The amendment cleared Congress in January 1865. Though it wouldn’t be ratified until that December, Gen. Robert E. Lee formally surrendered Confederate forces on April 9.
Juneteenth is the oldest known celebration of the end of slavery in the United States. (Source: Galveston Convention & Visitors Bureau)
And even then, it took months for the Confederate troops in other states to follow suit.
News didn’t travel as fast back then as it does today. But Wintz said slaves had ways of keeping up with the status of the war.
Texas never forbade slaves from learning to read, so Wintz said they would get war updates from newspapers. Slaves could also hear the news, as the paper was often read aloud.
Wintz said slaves who ran away knew if they could just make it to Union lines, they would be free. But that wasn’t possible in Texas.
Union forces never invaded, so there was nobody in Texas to enforce Lincoln’s executive order until Granger sailed into Galveston.
Early Juneteenth celebrations
Juneteenth celebrations in the 19th century took place mostly in rural areas of Texas.
Some gathered near rivers where they could fish and ride horses, while others met at church to pray and fellowship.
The liberated were eager to adorn themselves in their finest clothing, finally being free from the laws that limited the dress of slaves in parts of the state.
It wasn’t unheard of for White employers to give their black workers the day off so they could celebrate.
As African-American land ownership became possible, the Juneteenth celebrations moved into public spaces, like Houston’s Emancipation Park or Mexia’s Booker T. Washington Park.
One thing all celebrations had in common was barbecue. A proper commemoration was not complete without barbecue and strawberry soda.
Jonathan Talley, of Roxbury, grills chicken, ribs, and sausage at Franklin Park for the Juneteenth celebration on Saturday afternoon, June 21, 2014. (Photo by Zack Wittman for The Boston Globe via Getty Images)
Even in modern commemorations, those two staples are still sure to be present, giving participants a chance to take in the same aromas and flavors as those freed in Galveston.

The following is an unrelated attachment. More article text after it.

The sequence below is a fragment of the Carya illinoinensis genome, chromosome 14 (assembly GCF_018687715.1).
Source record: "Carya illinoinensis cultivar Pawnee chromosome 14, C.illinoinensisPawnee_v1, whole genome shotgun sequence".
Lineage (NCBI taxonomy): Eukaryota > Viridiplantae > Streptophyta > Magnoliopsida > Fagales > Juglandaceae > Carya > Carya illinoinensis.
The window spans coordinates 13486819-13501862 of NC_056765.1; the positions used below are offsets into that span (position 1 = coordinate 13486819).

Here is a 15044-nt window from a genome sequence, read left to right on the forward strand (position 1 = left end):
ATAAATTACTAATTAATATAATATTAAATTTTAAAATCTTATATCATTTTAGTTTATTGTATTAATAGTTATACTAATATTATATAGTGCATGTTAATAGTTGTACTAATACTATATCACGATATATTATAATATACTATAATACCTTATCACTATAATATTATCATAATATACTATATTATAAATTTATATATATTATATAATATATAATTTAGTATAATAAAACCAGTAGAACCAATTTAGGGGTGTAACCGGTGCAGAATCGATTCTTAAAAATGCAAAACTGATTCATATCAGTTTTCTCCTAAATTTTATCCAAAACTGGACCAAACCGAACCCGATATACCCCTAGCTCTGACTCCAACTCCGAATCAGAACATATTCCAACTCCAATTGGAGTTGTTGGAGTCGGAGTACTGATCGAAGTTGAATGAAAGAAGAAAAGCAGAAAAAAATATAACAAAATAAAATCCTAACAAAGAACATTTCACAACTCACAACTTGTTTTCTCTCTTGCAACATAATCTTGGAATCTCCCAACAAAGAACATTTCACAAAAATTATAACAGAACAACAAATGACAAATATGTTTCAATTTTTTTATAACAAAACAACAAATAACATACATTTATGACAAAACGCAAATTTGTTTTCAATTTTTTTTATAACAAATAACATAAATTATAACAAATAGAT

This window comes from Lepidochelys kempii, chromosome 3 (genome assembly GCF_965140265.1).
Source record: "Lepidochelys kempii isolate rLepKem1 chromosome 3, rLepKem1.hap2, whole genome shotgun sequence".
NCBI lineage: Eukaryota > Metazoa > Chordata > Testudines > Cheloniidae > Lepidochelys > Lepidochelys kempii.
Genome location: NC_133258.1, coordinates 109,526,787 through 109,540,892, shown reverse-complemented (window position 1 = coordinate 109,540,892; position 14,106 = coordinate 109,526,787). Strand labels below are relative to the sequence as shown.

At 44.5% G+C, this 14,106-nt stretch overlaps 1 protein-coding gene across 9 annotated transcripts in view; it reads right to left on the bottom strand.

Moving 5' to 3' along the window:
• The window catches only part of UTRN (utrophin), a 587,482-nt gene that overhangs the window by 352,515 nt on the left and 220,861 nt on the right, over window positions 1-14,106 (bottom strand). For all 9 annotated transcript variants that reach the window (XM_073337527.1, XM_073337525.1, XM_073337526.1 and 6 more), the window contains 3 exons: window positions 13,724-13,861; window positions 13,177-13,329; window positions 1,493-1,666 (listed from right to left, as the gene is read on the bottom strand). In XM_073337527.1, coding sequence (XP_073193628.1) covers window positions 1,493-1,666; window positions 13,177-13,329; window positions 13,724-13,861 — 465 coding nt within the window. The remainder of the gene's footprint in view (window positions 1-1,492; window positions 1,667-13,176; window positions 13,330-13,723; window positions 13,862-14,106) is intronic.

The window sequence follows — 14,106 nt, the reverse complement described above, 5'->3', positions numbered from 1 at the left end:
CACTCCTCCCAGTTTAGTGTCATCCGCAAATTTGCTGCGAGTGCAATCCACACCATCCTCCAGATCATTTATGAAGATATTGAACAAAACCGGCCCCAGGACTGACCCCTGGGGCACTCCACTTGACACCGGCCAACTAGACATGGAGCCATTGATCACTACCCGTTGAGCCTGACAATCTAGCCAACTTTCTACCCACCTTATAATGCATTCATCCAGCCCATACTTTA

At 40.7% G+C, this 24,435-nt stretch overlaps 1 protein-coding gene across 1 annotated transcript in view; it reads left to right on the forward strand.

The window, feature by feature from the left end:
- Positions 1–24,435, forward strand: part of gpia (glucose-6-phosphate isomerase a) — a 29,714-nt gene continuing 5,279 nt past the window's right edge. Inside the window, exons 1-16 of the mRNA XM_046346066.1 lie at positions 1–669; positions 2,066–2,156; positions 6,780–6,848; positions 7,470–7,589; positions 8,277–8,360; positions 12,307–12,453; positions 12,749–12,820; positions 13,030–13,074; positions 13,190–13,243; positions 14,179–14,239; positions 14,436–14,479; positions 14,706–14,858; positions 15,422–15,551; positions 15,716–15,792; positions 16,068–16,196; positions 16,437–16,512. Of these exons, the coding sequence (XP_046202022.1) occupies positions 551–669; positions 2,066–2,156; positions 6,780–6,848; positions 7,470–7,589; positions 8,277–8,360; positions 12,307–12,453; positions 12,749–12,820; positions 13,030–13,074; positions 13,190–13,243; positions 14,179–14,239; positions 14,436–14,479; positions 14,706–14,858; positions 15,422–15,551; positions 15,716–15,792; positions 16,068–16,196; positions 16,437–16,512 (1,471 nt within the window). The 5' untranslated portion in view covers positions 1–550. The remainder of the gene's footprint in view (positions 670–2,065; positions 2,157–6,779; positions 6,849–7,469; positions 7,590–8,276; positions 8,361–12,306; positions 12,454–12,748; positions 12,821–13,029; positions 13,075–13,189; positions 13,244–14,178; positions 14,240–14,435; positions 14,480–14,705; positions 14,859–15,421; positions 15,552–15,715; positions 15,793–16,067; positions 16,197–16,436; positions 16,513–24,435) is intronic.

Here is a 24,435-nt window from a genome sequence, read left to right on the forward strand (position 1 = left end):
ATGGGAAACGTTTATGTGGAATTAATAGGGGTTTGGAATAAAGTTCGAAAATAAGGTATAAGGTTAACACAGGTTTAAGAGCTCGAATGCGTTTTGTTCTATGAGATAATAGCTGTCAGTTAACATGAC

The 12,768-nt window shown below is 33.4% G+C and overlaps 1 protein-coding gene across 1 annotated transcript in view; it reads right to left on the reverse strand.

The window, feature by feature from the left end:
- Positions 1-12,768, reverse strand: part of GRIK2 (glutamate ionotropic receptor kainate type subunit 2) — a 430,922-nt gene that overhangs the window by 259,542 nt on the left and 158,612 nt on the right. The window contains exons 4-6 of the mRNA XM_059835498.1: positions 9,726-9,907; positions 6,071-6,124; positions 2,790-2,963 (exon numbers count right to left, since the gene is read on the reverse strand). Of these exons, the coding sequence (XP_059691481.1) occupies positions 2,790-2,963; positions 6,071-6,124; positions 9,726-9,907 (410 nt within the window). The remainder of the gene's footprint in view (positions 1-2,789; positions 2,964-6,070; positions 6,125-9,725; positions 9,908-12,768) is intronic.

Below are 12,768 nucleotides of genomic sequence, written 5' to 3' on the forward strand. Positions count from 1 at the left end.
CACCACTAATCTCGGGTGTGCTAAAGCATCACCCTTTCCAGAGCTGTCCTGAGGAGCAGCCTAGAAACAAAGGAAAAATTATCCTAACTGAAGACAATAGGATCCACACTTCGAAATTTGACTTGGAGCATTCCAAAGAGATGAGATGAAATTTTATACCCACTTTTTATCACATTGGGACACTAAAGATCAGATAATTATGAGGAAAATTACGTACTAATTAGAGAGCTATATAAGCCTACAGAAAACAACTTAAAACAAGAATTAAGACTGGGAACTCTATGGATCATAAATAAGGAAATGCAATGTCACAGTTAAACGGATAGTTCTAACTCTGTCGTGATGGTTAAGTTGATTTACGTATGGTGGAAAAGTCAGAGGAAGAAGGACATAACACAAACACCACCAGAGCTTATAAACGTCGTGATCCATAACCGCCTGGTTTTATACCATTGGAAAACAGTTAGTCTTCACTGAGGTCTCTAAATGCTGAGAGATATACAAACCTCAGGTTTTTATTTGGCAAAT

But even as those traditions withstood the test of time, the celebration as a whole struggled to endure at the start of the 20th century.
Decline and resurgence
African Americans were several generations removed from slavery by the 1900s.
Far too young was this lot to have experienced the hardships of their parents and grandparents. Their reality was the Jim Crow South, and Pitre said it played a major role in Juneteenth’s decline.
"Some felt they were celebrating slavery," Pitre explained. "Blacks were fighting Jim Crow so hard, they did not take it as a group celebration."
Even Texas schools at the time would focus less on June 19, 1865, being the date slaves were freed — opting instead for Jan. 1, 1863.
Juneteenth became more of an oral tradition. Its meaning was primarily passed down through households and black churches.
But in the 1940s, Juneteenth found new life in an unexpected place: the courtroom.
Up until that point, black voters remained fiercely loyal to the Republican Party since it was the party of Lincoln.
But that began to change, Pitre said, when many black voters wanted to jump to the Democratic side because it was the majority party and it would give their candidates a fighting chance.
But several southern states had laws prohibiting anyone but White people from voting in Democratic primaries.
After many court battles, black voters earned a victory in 1944 with Smith v. Allwright. The Supreme Court ruled White primaries in Texas were unconstitutional.
Other states ended the all-White primary practice soon after, kick-starting a resurgence in racial pride among black people.
As the Civil Rights Movement dominated the next two decades, tales of Juneteenth found their way out of the darkness and back into the public eye.